Cheap n’ Fast Comedy

The most important TV-on-DVD release for the rest of the year is Shout! Factory’s The Larry Sanders Show: The Complete Series. The show itself is a classic. There are so many ’90s sitcoms that hold up well today, it almost seems to devalue them; one gets tired of hearing that this or that half-hour comedy was great. But nevertheless, it seems like the ’90s was an era when there was a confidence and a professionalism in the making of half-hour comedy that eludes even some of the good shows today (the reverse applies with drama; some of the dramas of the era — not Homicide, though — seem a little ramshackle now). Larry Sanders was the HBO alternative to mainstream network comedy, but it partakes of the same confidence, the sense that you can follow the writers and performers because they know what they’re doing.

Shandling had tried out all kinds of interesting things on It’s Garry Shandling’s Show, which was wonderful but uneven. When he did Larry Sanders, he’d learned his trade and could apply everything he knew about comedy, storytelling, and show business. Like several other great ’90s comedies, it feels fresh but it also feels like a distillation of experience (sort of like The Simpsons was a combination of experimental energy with the long experience of James L. Brooks and Sam Simon, and Frasier applied a lot of what its writers had learned in previous shows and careers). It looks and feels loose, but it’s actually pretty tight. Today, Curb Your Enthusiasm has some of that same professionalism and skill, but it’s not nearly as ambitious as Larry Sanders was.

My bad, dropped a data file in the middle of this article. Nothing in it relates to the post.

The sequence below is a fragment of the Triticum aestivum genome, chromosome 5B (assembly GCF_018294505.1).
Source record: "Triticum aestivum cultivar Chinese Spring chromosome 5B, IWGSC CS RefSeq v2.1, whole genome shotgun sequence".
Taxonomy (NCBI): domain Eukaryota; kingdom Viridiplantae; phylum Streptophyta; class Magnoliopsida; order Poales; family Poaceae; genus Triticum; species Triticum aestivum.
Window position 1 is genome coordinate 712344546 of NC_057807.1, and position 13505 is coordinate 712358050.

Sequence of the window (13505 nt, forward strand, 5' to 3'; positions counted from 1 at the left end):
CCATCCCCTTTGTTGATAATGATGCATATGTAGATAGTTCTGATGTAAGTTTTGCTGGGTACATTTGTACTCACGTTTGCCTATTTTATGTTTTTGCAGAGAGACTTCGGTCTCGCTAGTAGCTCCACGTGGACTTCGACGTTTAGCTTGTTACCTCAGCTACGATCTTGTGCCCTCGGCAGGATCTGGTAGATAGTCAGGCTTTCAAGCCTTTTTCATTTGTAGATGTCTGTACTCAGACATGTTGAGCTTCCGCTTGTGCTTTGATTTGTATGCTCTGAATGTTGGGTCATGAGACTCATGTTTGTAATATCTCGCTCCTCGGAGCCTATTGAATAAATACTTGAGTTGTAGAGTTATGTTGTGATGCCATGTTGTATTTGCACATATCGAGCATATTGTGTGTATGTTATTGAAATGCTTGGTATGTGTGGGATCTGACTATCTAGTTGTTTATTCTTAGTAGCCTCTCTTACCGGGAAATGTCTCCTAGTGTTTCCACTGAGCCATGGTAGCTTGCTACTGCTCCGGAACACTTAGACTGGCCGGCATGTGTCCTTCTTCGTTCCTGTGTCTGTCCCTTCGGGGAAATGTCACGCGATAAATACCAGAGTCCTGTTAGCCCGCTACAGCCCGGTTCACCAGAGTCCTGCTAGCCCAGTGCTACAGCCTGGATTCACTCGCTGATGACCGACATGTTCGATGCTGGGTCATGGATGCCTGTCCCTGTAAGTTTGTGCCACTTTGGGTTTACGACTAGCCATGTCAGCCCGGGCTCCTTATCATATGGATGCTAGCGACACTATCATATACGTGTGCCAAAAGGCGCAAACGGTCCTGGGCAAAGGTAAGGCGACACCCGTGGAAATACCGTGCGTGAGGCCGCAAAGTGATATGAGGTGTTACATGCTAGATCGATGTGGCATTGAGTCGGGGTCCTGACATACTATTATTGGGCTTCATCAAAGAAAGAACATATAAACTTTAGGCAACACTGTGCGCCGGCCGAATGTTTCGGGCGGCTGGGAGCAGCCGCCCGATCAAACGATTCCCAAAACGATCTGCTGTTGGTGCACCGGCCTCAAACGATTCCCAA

One thing that the otherwise admirable DVD set can’t fix, as the review mentions, is the quality of the prints: it never looked very good. I doubt it could be made to look better, since this is one of the drawbacks of the ’90s sitcoms. They were shot on film (except for the talk show segments on Sanders, which are videotape) but edited on video, so there are no original negatives to edit from. I think Seinfeld fixed this by creating new masters for the DVD version; without the money to do that, the video masters are all that exist, and since Larry Sanders was a low-budget show, it doesn’t look pretty.

Still, the lack of visual beauty on a show like Sanders probably helped the show be as good as it was. Paul Simms, one of the writers of the show until he left to do NewsRadio, once mentioned that he thought it “helped the energy” on Sanders that “even though it looks single-camera, we shot it with four cameras.” (This shows the problem with using “single-camera” as a term, but the term has stuck and there’s nothing we can do about it.) I don’t think the number of cameras really has an effect; what has an effect is that the show was shot fast: not much worry over lighting or angles, not a great deal of location shooting, not even a lot of extras in the background.

It all works because it fits in with the idea of going behind the scenes at a talk show, but it also creates the sense that we’re watching the characters interact without a lot of stuff coming between us. Whereas visually inventive comedies, while they can certainly get laughs from their visuals, can also dilute the comedy, making it seem like the lighting and multiple setups and music are getting in the way of us watching the actors do their thing. This may be another reason, apart from the comedy branding, why the music-free, simply-shot mock-documentaries like The Office and Modern Family tend to be the single-camera shows that connect with the widest audiences these days.